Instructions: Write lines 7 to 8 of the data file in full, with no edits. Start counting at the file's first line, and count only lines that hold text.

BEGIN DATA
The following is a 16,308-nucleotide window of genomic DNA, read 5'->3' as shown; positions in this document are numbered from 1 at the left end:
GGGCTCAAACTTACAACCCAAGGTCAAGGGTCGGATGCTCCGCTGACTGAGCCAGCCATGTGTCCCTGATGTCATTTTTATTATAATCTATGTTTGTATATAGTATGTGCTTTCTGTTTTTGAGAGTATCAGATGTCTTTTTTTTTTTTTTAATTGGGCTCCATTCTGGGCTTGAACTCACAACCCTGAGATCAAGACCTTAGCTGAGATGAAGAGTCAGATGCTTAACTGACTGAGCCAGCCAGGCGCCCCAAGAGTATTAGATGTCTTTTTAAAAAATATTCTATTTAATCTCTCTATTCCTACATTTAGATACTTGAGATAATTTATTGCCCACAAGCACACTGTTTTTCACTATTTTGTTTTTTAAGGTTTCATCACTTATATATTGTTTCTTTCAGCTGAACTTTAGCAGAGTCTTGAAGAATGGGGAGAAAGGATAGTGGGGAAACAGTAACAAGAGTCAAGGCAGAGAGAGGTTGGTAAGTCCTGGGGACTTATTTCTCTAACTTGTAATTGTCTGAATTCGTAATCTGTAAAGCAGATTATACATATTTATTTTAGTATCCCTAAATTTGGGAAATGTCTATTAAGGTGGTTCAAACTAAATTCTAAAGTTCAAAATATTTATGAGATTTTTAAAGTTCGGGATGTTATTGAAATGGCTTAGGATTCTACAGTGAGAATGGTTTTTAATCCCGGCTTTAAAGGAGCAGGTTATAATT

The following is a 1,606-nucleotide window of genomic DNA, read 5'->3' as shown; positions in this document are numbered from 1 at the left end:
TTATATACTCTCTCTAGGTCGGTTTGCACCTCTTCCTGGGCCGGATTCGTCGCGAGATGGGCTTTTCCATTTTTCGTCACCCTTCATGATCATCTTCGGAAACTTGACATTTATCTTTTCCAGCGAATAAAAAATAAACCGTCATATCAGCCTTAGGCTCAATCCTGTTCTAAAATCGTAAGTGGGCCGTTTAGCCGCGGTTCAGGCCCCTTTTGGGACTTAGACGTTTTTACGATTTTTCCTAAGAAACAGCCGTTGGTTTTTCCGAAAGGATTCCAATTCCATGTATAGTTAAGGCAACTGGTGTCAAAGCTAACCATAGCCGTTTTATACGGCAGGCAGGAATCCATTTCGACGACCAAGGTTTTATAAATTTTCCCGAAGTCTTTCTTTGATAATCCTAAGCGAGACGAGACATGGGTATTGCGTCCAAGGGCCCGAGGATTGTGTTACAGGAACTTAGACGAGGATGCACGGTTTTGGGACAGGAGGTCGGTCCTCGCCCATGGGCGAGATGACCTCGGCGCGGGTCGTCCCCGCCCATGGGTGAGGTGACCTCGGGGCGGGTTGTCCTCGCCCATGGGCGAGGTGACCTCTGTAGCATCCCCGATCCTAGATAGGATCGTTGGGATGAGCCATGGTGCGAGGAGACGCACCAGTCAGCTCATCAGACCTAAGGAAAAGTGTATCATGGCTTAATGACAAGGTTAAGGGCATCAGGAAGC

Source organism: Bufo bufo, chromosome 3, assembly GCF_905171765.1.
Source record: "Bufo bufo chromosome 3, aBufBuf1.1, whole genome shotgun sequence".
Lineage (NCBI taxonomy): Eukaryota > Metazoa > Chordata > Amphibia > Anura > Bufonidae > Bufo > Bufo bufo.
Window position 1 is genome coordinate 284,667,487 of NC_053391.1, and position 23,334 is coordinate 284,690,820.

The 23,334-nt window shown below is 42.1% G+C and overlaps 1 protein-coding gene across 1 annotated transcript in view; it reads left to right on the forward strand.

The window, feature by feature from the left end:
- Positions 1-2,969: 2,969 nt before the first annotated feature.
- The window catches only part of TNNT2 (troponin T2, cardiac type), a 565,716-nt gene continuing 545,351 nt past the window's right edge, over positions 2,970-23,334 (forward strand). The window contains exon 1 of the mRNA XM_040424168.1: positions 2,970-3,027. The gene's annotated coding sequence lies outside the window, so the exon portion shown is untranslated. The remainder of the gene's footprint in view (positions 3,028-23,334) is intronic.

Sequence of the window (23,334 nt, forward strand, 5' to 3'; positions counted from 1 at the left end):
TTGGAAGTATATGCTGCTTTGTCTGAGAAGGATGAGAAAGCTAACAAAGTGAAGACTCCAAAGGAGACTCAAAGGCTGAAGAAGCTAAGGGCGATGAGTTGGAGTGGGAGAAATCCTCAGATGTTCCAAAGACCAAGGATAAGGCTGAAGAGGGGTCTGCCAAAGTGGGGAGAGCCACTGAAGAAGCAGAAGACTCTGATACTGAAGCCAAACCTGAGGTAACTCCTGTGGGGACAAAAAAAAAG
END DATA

Lineage (NCBI taxonomy): Eukaryota > Metazoa > Chordata > Amphibia > Anura > Bufonidae > Bufo > Bufo bufo.
Window position 1 is genome coordinate 284,667,487 of NC_053391.1, and position 23,334 is coordinate 284,690,820.